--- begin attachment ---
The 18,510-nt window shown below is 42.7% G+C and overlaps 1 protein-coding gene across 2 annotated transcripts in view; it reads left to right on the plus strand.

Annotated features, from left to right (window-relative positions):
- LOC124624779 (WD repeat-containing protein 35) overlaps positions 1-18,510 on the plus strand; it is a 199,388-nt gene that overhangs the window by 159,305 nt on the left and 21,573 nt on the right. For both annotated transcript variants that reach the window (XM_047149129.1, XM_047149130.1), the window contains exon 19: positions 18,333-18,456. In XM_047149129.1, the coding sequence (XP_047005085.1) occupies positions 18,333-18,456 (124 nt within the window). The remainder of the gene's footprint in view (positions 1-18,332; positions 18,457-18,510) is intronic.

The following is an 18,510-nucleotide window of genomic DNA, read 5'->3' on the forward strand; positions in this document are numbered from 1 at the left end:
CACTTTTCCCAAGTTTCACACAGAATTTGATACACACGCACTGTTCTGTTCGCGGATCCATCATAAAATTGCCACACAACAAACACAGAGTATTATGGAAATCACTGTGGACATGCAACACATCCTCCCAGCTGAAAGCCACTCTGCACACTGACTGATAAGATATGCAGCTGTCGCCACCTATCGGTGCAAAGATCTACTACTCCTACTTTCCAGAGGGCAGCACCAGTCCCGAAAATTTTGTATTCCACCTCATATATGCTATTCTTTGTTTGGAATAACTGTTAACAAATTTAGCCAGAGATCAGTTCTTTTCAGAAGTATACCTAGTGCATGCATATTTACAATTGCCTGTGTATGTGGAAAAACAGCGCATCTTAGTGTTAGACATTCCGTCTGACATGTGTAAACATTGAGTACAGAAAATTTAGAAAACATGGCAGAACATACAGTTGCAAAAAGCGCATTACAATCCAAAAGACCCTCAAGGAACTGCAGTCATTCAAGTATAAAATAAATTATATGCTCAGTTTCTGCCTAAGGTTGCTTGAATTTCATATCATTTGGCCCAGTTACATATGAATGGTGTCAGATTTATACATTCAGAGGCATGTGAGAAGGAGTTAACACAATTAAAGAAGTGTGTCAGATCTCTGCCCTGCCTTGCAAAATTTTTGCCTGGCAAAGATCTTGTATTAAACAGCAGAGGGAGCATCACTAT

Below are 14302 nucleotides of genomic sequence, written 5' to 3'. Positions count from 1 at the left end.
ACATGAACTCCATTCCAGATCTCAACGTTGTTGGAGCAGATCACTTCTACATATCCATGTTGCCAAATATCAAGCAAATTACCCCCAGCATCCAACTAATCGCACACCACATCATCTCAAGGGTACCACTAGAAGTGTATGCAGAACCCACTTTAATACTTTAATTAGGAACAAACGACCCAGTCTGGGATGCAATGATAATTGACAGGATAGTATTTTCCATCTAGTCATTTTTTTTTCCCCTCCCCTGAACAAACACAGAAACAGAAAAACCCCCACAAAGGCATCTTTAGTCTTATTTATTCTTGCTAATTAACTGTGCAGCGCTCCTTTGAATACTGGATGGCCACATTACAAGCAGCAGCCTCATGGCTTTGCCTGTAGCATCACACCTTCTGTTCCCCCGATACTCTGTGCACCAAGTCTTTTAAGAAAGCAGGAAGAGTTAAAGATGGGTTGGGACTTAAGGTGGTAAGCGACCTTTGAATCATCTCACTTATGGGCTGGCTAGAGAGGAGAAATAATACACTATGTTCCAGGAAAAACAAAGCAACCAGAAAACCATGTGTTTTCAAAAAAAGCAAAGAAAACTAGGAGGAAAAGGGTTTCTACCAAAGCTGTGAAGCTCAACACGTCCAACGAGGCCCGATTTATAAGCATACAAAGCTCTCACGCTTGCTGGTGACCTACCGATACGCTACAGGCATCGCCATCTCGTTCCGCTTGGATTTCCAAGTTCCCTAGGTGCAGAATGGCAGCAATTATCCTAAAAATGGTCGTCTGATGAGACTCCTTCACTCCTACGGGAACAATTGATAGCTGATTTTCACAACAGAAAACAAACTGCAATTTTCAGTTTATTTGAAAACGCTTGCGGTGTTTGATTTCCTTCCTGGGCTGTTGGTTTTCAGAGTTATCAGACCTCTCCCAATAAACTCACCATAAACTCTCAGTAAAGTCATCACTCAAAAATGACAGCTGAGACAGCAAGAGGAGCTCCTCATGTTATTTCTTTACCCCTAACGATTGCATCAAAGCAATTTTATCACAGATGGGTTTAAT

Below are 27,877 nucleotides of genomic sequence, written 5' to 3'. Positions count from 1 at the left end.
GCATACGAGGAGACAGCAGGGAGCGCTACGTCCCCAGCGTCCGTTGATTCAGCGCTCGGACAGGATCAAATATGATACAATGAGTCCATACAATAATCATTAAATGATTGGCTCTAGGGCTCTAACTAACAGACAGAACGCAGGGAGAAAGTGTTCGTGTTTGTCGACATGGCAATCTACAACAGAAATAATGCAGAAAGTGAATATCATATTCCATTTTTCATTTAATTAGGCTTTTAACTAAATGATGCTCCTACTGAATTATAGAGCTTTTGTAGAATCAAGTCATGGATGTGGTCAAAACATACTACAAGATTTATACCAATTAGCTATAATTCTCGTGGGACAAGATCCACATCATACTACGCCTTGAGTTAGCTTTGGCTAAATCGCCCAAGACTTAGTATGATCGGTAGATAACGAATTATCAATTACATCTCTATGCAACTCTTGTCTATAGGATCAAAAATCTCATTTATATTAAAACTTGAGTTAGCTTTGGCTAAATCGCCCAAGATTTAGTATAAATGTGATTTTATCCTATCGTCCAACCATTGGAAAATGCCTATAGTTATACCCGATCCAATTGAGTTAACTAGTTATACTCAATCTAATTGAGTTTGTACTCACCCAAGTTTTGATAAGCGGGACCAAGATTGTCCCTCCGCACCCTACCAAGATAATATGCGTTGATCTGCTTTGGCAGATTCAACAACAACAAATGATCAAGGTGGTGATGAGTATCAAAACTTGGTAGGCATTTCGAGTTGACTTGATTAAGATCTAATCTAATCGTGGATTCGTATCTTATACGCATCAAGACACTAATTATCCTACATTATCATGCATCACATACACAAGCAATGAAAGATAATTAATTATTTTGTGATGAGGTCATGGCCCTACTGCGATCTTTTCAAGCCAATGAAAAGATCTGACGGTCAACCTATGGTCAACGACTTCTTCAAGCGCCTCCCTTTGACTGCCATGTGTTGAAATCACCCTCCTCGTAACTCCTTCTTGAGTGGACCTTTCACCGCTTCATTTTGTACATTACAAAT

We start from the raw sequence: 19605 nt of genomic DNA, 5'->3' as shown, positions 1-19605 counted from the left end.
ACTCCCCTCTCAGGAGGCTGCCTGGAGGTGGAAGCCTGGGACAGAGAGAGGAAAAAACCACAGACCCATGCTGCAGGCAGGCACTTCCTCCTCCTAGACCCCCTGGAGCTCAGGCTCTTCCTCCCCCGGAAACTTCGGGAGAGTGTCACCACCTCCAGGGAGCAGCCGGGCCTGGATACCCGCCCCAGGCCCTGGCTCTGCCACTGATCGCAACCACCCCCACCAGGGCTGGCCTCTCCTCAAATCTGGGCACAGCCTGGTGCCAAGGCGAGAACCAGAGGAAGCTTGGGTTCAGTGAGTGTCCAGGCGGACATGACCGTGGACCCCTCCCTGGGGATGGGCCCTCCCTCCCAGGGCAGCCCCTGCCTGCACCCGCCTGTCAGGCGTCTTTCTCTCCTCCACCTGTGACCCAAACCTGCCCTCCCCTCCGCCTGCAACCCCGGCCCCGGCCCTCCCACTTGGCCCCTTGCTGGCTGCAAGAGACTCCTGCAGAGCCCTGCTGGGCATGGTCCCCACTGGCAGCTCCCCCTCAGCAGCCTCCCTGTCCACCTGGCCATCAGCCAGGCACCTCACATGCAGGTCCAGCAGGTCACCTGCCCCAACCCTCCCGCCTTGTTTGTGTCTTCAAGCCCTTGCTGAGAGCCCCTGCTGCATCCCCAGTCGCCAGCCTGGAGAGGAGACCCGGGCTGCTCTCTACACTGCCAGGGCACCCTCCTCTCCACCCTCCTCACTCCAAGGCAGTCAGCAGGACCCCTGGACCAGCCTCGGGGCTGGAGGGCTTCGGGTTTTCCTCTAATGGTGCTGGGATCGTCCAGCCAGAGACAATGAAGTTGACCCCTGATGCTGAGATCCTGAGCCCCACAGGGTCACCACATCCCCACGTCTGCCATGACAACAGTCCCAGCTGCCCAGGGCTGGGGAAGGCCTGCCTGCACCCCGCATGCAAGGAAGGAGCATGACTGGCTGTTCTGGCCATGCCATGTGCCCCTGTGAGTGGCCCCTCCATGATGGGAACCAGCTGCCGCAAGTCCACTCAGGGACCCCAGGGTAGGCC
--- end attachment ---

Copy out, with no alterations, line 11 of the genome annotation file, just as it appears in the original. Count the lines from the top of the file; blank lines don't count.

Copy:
ACTCCCCTCTCAGGAGGCTGCCTGGAGGTGGAAGCCTGGGACAGAGAGAGGAAAAAACCACAGACCCATGCTGCAGGCAGGCACTTCCTCCTCCTAGACCCCCTGGAGCTCAGGCTCTTCCTCCCCCGGAAACTTCGGGAGAGTGTCACCACCTCCAGGGAGCAGCCGGGCCTGGATACCCGCCCCAGGCCCTGGCTCTGCCACTGATCGCAACCACCCCCACCAGGGCTGGCCTCTCCTCAAATCTGGGCACAGCCTGGTGCCAAGGCGAGAACCAGAGGAAGCTTGGGTTCAGTGAGTGTCCAGGCGGACATGACCGTGGACCCCTCCCTGGGGATGGGCCCTCCCTCCCAGGGCAGCCCCTGCCTGCACCCGCCTGTCAGGCGTCTTTCTCTCCTCCACCTGTGACCCAAACCTGCCCTCCCCTCCGCCTGCAACCCCGGCCCCGGCCCTCCCACTTGGCCCCTTGCTGGCTGCAAGAGACTCCTGCAGAGCCCTGCTGGGCATGGTCCCCACTGGCAGCTCCCCCTCAGCAGCCTCCCTGTCCACCTGGCCATCAGCCAGGCACCTCACATGCAGGTCCAGCAGGTCACCTGCCCCAACCCTCCCGCCTTGTTTGTGTCTTCAAGCCCTTGCTGAGAGCCCCTGCTGCATCCCCAGTCGCCAGCCTGGAGAGGAGACCCGGGCTGCTCTCTACACTGCCAGGGCACCCTCCTCTCCACCCTCCTCACTCCAAGGCAGTCAGCAGGACCCCTGGACCAGCCTCGGGGCTGGAGGGCTTCGGGTTTTCCTCTAATGGTGCTGGGATCGTCCAGCCAGAGACAATGAAGTTGACCCCTGATGCTGAGATCCTGAGCCCCACAGGGTCACCACATCCCCACGTCTGCCATGACAACAGTCCCAGCTGCCCAGGGCTGGGGAAGGCCTGCCTGCACCCCGCATGCAAGGAAGGAGCATGACTGGCTGTTCTGGCCATGCCATGTGCCCCTGTGAGTGGCCCCTCCATGATGGGAACCAGCTGCCGCAAGTCCACTCAGGGACCCCAGGGTAGGCC